|Two (9 page) Papers||80%|
A list of topics covered in the course is presented in the calendar.
Lectures: 2 sessions / week, 1.5 hours / session
Reading, discussing, and writing about the assigned readings are the central activities of this class. There is a reading assignment for each seminar. Some are quite difficult and demand careful study. You should complete the assigned readings before each class as we shall presuppose familiarity with the material in the texts. You are expected to attend all classes, and participate actively.
The course requires 20 pages of written work altogether (5000 words). All written papers and exercises should be typed or word-processed. Please keep a copy of all work you turn in. Late work will be accepted only under exceptional circumstances, and will be penalized unless an extension is granted in advance. Note that satisfactory performance in the course overall requires satisfactory performance in each of the grading areas.
|Two (9 page) Papers||80%|
This is based on preparation, contributions to discussion, and any written or oral assignments, including the Short Exercise (2 pages).
Paper topics will be distributed in advance and will ask you to analyze and discuss material covered in class.
|Ses #6||Short Exercise (2 pages)|
|Ses #14||First Essay (9 pages)|
|Ses #23||Second Essay (9 pages)|
This statement represents, to the best of my knowledge, MIT policy on plagiarism and academic misconduct, and draws upon similar statements drafted by other faculty members in Philosophy.
Plagiarism and other forms of academic dishonesty will not be tolerated in this or any other course at MIT. If in doubt about what counts as plagiarism, or about how to properly reference a source, consult your instructor. Other forms of academic dishonesty include: cheating on exams, double submission of papers, aiding dishonesty, and falsification of records. If academic dishonesty is proven, at the very least you will fail the course and a letter will be sent to the Committee on Discipline documenting the dishonesty. If you are tempted to plagiarize because you are in crisis, it is always better to speak too someone—your professor, your advisor, the academic deans, the counseling center, or another trusted authority on campus—who can help you handle the crisis.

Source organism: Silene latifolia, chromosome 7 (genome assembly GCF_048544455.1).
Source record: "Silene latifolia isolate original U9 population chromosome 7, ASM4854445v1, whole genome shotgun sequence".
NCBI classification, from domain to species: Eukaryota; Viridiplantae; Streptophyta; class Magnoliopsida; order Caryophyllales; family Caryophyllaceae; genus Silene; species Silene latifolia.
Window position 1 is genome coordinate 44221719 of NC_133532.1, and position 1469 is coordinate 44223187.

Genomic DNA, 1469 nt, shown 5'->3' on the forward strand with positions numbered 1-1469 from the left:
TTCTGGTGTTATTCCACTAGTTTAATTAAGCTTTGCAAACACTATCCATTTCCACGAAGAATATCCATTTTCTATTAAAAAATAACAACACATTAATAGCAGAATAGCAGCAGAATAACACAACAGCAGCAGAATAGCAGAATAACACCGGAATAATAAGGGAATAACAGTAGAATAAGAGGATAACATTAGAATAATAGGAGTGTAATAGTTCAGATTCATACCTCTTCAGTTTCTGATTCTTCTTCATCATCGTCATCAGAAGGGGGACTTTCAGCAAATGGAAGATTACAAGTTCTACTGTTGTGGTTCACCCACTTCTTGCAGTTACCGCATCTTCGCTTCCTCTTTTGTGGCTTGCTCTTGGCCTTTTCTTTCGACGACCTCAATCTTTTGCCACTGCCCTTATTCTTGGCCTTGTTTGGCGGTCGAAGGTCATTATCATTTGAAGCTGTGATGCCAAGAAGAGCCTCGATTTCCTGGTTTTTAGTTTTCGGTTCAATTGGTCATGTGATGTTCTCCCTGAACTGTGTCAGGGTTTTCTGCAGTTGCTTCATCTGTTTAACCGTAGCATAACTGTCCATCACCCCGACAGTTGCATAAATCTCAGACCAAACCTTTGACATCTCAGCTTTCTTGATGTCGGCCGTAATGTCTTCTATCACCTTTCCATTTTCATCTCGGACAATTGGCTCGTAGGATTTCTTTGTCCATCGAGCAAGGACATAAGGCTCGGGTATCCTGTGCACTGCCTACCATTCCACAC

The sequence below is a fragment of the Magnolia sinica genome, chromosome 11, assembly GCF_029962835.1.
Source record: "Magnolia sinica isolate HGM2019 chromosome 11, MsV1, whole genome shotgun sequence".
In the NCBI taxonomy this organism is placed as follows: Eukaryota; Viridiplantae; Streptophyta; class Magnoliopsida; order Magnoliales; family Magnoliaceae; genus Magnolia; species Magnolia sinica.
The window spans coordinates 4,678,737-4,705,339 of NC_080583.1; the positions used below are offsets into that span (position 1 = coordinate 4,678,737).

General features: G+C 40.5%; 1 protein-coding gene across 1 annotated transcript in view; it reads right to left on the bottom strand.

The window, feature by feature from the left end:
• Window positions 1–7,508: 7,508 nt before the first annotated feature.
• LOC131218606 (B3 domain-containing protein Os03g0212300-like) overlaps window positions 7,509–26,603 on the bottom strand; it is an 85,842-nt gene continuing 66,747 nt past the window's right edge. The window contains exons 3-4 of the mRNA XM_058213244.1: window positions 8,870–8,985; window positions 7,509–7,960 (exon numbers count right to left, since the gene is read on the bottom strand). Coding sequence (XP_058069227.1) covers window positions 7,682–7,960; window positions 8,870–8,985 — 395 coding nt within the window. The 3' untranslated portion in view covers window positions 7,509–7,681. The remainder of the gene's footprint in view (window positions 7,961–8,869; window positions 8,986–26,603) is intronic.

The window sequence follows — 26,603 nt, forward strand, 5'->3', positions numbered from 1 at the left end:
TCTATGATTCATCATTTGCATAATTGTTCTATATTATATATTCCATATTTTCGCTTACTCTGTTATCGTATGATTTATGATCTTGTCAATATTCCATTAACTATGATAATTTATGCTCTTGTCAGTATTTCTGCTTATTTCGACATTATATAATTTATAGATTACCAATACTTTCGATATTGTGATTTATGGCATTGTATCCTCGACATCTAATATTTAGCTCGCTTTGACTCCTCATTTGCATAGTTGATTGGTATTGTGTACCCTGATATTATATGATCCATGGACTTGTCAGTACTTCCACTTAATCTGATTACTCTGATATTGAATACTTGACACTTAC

Plagiarism is regarded as theft and fraud; it is the theft of someone else's ideas, words, approach, and phrasing; it's fraud because the writer is trying to profit (a grade) by claiming as his/her own someone else's work.
Because plagiarism can have severe disciplinary consequences, it is crucial to understand the concept. Just as scientists demand complete and accurate information about experiments so that they duplicate and check those experiments, so scholars and readers demand complete information so they can check your use of sources and accuracy in reporting what others said. In all academic writing, then, you must give complete citations (e.g., author, title, source, page) each time you use someone else's ideas, words, phrasing, or unusual information. An insidious form of plagiarism is the 'patchwork paper'—some words and ideas taken from source A are stitched together with words and ideas from source B and source C and so on. Your essays should be your own work, although you are encouraged to seek writing advice from the Writing and Communication Center. If there is any question about whether the student's paper is his or her own work, every effort will be made to determine whether the paper is plagiarized. This is an attempt to be fair to the teachers and the other students in the course. There are 4 guidelines for using sources in your essays:
|SES #||TOPICS||ACTIVITIES||KEY DATES|
|1||Introduction to the Course||Lecture|
|2||Introduction to the Critique||Lecture|
|3||Space (Transcendental Aesthetic)||Lecture|
|4||Space (Transcendental Aesthetic) (cont.)||Lecture|
|5||The Transcendental Deduction of the Categories||Lecture|
|6||Space, and the Transcendental Deductions||Discussion||Short exercise due|
|7||Substance and the First Analogy||Lecture|
|8||Substance and the First Analogy (cont.)||Discussion|
|9||Causality and the Second Analogy||Lecture|
|10||Causality (cont.) and Community (The Third Analogy)||Lecture|
|11||Causality and Community, the Second and Third Analogies||Discussion|
|12||Phenomena and Noumena||Lecture|
|13||Phenomena and Noumena (cont.)||Discussion|
|14||Kant's "Refutations" of Idealism||Lecture||First essay due|
|15||Idealism, Realism, and Ignorance of Things in Themselves||Discussion|
|16||The "Problem of Affection," and Three Kantian Theses||Lecture|
|17||The "Problem of Affection," and Three Kantian Theses (cont.)||Discussion|
|18||The Development of Kantian Humility||Lecture|
|19||The Development of Kantian Humility (cont.)||Discussion|
|21||Substance Revisited (cont.)||Discussion|
|22||Primary and Secondary Qualities in Kant||Lecture|
|23||Primary and Secondary Qualities in Kant (cont.)||Discussion||Second essay due|
|24||Primary Qualities and Scientific Realism||Discussion|
|25||Idealism and Realism Revisited||Lecture|
|26||Idealism and Realism Revisited (cont.)||Discussion|